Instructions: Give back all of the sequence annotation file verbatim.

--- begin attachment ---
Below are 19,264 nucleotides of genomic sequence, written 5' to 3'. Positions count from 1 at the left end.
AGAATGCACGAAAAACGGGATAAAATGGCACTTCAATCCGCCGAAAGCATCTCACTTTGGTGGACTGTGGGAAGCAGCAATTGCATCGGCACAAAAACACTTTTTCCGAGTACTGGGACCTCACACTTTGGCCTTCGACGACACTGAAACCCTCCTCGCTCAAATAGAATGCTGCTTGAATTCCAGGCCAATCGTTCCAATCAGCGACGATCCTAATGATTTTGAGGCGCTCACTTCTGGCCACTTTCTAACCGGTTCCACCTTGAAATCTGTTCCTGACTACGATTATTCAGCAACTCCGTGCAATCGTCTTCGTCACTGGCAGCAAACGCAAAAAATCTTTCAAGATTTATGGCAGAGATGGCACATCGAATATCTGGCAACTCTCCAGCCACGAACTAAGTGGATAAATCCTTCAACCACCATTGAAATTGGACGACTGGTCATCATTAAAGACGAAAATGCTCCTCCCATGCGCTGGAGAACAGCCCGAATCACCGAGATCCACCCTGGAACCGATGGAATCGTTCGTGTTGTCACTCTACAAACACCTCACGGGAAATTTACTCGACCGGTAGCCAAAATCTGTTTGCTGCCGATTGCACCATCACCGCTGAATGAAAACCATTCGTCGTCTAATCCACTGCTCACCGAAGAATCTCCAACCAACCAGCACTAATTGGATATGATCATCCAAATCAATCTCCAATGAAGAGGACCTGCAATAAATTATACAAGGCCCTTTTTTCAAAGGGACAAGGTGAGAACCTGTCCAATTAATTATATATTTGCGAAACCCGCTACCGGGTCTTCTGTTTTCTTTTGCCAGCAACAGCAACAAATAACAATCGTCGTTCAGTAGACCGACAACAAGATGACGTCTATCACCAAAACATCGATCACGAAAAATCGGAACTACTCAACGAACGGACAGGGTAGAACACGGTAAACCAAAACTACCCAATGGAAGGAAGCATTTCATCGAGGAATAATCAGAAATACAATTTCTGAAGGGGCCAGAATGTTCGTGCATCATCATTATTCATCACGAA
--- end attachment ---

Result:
Below are 19,264 nucleotides of genomic sequence, written 5' to 3'. Positions count from 1 at the left end.
AGAATGCACGAAAAACGGGATAAAATGGCACTTCAATCCGCCGAAAGCATCTCACTTTGGTGGACTGTGGGAAGCAGCAATTGCATCGGCACAAAAACACTTTTTCCGAGTACTGGGACCTCACACTTTGGCCTTCGACGACACTGAAACCCTCCTCGCTCAAATAGAATGCTGCTTGAATTCCAGGCCAATCGTTCCAATCAGCGACGATCCTAATGATTTTGAGGCGCTCACTTCTGGCCACTTTCTAACCGGTTCCACCTTGAAATCTGTTCCTGACTACGATTATTCAGCAACTCCGTGCAATCGTCTTCGTCACTGGCAGCAAACGCAAAAAATCTTTCAAGATTTATGGCAGAGATGGCACATCGAATATCTGGCAACTCTCCAGCCACGAACTAAGTGGATAAATCCTTCAACCACCATTGAAATTGGACGACTGGTCATCATTAAAGACGAAAATGCTCCTCCCATGCGCTGGAGAACAGCCCGAATCACCGAGATCCACCCTGGAACCGATGGAATCGTTCGTGTTGTCACTCTACAAACACCTCACGGGAAATTTACTCGACCGGTAGCCAAAATCTGTTTGCTGCCGATTGCACCATCACCGCTGAATGAAAACCATTCGTCGTCTAATCCACTGCTCACCGAAGAATCTCCAACCAACCAGCACTAATTGGATATGATCATCCAAATCAATCTCCAATGAAGAGGACCTGCAATAAATTATACAAGGCCCTTTTTTCAAAGGGACAAGGTGAGAACCTGTCCAATTAATTATATATTTGCGAAACCCGCTACCGGGTCTTCTGTTTTCTTTTGCCAGCAACAGCAACAAATAACAATCGTCGTTCAGTAGACCGACAACAAGATGACGTCTATCACCAAAACATCGATCACGAAAAATCGGAACTACTCAACGAACGGACAGGGTAGAACACGGTAAACCAAAACTACCCAATGGAAGGAAGCATTTCATCGAGGAATAATCAGAAATACAATTTCTGAAGGGGCCAGAATGTTCGTGCATCATCATTATTCATCACGAA